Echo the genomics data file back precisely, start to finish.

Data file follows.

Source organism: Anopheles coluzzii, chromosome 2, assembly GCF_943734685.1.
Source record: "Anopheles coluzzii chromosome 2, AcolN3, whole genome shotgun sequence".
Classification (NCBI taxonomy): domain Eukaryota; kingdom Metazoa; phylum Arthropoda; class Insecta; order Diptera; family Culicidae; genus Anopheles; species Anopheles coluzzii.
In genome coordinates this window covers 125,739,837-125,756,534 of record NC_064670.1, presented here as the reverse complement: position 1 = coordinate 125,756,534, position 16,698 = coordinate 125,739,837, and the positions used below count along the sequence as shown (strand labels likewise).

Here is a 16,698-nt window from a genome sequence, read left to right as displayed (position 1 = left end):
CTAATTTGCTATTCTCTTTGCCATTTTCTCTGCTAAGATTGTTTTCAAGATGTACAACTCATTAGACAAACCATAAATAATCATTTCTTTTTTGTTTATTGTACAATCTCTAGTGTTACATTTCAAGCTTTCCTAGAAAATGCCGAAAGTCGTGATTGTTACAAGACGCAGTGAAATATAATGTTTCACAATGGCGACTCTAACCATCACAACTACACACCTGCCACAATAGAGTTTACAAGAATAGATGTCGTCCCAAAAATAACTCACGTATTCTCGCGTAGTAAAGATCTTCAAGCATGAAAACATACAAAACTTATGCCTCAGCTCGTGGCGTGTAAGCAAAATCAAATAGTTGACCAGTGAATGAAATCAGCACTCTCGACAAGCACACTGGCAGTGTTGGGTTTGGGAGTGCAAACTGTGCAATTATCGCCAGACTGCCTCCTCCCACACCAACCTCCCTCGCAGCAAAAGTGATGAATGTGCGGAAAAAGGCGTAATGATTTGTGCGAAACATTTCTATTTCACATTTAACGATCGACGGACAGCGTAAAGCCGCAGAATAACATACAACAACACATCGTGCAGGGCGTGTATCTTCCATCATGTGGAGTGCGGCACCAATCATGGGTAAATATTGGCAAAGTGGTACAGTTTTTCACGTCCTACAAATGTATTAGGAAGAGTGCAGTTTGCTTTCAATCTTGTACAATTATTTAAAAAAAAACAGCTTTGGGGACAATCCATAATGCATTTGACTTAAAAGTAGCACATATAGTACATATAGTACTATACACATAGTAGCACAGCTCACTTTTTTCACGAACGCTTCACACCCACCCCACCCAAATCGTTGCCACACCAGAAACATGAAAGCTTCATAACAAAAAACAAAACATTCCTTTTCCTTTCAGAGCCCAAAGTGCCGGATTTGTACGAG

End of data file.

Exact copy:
Source organism: Anopheles coluzzii, chromosome 2, assembly GCF_943734685.1.
Source record: "Anopheles coluzzii chromosome 2, AcolN3, whole genome shotgun sequence".
Classification (NCBI taxonomy): domain Eukaryota; kingdom Metazoa; phylum Arthropoda; class Insecta; order Diptera; family Culicidae; genus Anopheles; species Anopheles coluzzii.
In genome coordinates this window covers 125,739,837-125,756,534 of record NC_064670.1, presented here as the reverse complement: position 1 = coordinate 125,756,534, position 16,698 = coordinate 125,739,837, and the positions used below count along the sequence as shown (strand labels likewise).

Here is a 16,698-nt window from a genome sequence, read left to right as displayed (position 1 = left end):
CTAATTTGCTATTCTCTTTGCCATTTTCTCTGCTAAGATTGTTTTCAAGATGTACAACTCATTAGACAAACCATAAATAATCATTTCTTTTTTGTTTATTGTACAATCTCTAGTGTTACATTTCAAGCTTTCCTAGAAAATGCCGAAAGTCGTGATTGTTACAAGACGCAGTGAAATATAATGTTTCACAATGGCGACTCTAACCATCACAACTACACACCTGCCACAATAGAGTTTACAAGAATAGATGTCGTCCCAAAAATAACTCACGTATTCTCGCGTAGTAAAGATCTTCAAGCATGAAAACATACAAAACTTATGCCTCAGCTCGTGGCGTGTAAGCAAAATCAAATAGTTGACCAGTGAATGAAATCAGCACTCTCGACAAGCACACTGGCAGTGTTGGGTTTGGGAGTGCAAACTGTGCAATTATCGCCAGACTGCCTCCTCCCACACCAACCTCCCTCGCAGCAAAAGTGATGAATGTGCGGAAAAAGGCGTAATGATTTGTGCGAAACATTTCTATTTCACATTTAACGATCGACGGACAGCGTAAAGCCGCAGAATAACATACAACAACACATCGTGCAGGGCGTGTATCTTCCATCATGTGGAGTGCGGCACCAATCATGGGTAAATATTGGCAAAGTGGTACAGTTTTTCACGTCCTACAAATGTATTAGGAAGAGTGCAGTTTGCTTTCAATCTTGTACAATTATTTAAAAAAAAACAGCTTTGGGGACAATCCATAATGCATTTGACTTAAAAGTAGCACATATAGTACATATAGTACTATACACATAGTAGCACAGCTCACTTTTTTCACGAACGCTTCACACCCACCCCACCCAAATCGTTGCCACACCAGAAACATGAAAGCTTCATAACAAAAAACAAAACATTCCTTTTCCTTTCAGAGCCCAAAGTGCCGGATTTGTACGAG